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Batteries & Accumulators

Evaluation of the EU Directive 2006/66/EC on batteries and accumulators (the Batteries Directive)

The Commission has completed the evaluation of the Batteries Directive, the only piece of EU legislation entirely dedicated to batteries. The evaluation report of the Batteries Directive has been published on the 9 of April 2019.

The results of the evaluation have been used to prepare the Commission report on the implementation and on the impact on the environment and the functioning of the internal market of the Batteries Directive.

The evaluation is part of a process that could lead to the directive’s revision. It has taken account of the increased use of batteries, due to the diversification of communication technologies or the growing demand for renewable energies. The initiative for a ‘European Batteries Alliance’ (EBA) that aims to ensure a whole value chain for the manufacturing of advanced cells and batteries within the EU is also part of the new policy context.

While the evaluation has adopted a broad perspective, some points have received particular attention, namely the management of hazardous substances in batteries, the collection and recycling of waste batteries or the directive’s capability to keep pace with technological change. Enabling measures, like those on labelling and information, have also been looked at.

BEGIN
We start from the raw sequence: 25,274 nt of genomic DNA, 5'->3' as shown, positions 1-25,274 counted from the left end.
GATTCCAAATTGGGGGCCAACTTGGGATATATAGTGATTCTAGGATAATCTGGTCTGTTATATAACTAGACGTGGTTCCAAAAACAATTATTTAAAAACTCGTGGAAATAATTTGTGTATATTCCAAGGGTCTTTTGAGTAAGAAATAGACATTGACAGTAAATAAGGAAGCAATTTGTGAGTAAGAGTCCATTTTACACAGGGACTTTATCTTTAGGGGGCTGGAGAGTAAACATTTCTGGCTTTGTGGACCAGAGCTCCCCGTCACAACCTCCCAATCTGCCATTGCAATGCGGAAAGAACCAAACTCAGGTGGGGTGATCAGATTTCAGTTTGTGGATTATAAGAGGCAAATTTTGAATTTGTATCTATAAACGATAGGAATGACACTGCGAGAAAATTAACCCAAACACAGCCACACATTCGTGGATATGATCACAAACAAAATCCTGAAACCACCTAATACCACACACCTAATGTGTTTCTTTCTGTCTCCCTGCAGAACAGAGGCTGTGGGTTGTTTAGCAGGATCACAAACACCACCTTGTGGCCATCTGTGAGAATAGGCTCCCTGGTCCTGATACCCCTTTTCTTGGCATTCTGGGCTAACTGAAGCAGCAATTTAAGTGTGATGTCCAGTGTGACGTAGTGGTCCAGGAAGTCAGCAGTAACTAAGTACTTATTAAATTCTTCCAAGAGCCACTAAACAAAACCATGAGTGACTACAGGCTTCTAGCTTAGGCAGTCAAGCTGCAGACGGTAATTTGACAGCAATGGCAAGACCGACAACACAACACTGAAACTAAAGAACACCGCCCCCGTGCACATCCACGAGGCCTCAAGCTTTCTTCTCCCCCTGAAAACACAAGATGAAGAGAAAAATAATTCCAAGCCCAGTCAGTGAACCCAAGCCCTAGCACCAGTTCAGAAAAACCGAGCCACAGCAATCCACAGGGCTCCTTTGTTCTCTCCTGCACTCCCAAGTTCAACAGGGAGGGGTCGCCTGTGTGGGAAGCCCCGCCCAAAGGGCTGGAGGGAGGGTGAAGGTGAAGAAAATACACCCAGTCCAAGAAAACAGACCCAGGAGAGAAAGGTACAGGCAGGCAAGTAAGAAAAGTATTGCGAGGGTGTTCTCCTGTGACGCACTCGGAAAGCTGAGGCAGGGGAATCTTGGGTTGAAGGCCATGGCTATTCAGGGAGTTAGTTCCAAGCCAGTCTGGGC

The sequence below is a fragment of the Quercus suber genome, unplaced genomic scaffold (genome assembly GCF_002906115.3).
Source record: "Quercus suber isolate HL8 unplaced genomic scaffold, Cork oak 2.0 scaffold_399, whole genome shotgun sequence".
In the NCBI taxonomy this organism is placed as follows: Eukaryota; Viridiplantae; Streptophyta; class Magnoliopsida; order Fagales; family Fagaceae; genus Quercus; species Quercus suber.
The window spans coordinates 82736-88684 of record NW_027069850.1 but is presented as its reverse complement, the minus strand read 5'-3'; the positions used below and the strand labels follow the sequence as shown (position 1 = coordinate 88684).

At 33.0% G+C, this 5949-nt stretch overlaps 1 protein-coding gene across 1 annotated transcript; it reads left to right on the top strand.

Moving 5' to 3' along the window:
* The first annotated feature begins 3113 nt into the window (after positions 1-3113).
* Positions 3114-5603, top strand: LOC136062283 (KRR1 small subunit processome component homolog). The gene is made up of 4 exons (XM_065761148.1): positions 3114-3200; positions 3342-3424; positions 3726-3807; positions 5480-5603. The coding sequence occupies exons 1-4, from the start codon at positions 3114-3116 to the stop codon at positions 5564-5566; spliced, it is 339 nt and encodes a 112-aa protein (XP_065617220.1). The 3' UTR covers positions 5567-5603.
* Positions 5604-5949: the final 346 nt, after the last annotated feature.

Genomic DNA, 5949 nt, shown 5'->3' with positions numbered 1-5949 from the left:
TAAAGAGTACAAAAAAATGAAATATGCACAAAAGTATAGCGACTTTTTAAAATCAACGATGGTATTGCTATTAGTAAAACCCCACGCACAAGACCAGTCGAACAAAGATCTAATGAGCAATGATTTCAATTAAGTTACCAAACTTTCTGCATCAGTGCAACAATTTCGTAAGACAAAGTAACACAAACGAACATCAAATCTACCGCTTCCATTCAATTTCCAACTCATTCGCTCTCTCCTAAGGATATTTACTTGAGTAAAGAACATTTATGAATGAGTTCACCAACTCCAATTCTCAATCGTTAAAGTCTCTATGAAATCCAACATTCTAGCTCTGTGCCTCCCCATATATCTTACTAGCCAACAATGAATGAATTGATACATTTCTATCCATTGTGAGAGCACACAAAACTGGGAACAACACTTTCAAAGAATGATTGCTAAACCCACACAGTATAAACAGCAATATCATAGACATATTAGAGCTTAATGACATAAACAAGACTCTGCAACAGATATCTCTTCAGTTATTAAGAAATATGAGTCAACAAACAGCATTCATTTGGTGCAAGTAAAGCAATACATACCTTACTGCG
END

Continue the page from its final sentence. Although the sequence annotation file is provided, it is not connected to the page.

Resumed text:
The evaluation concludes that the directive has delivered positive results in terms of a better environment, the promotion of recycling and better functioning of the internal market for batteries and recycled materials.

Observed limitations in some legal provisions or their implementation prevent the directive from fully delivering on its objectives. This is particularly true as regards the collection of waste batteries or the efficiency in the recovery of materials.
The evaluation has pointed out how the absence of a mechanism to incorporate technological novelties and new usages makes it difficult to ensure that the directive keeps pace with technological developments.

The evaluation has been carried out following the Better Regulation Guidelines of the European Commission. The process has involved significant participation of stakeholders, which were consulted or invited to submit their ideas and views and provide information.  A public consultation has been held since the 6 September 2017 until the 28 November 2017. Representatives of the Member States and stakeholders participated in a meeting of the Expert Group on Waste (Batteries), the 14 of March 2018, where the initial findings of the Study in Support of the Evaluation were presented.

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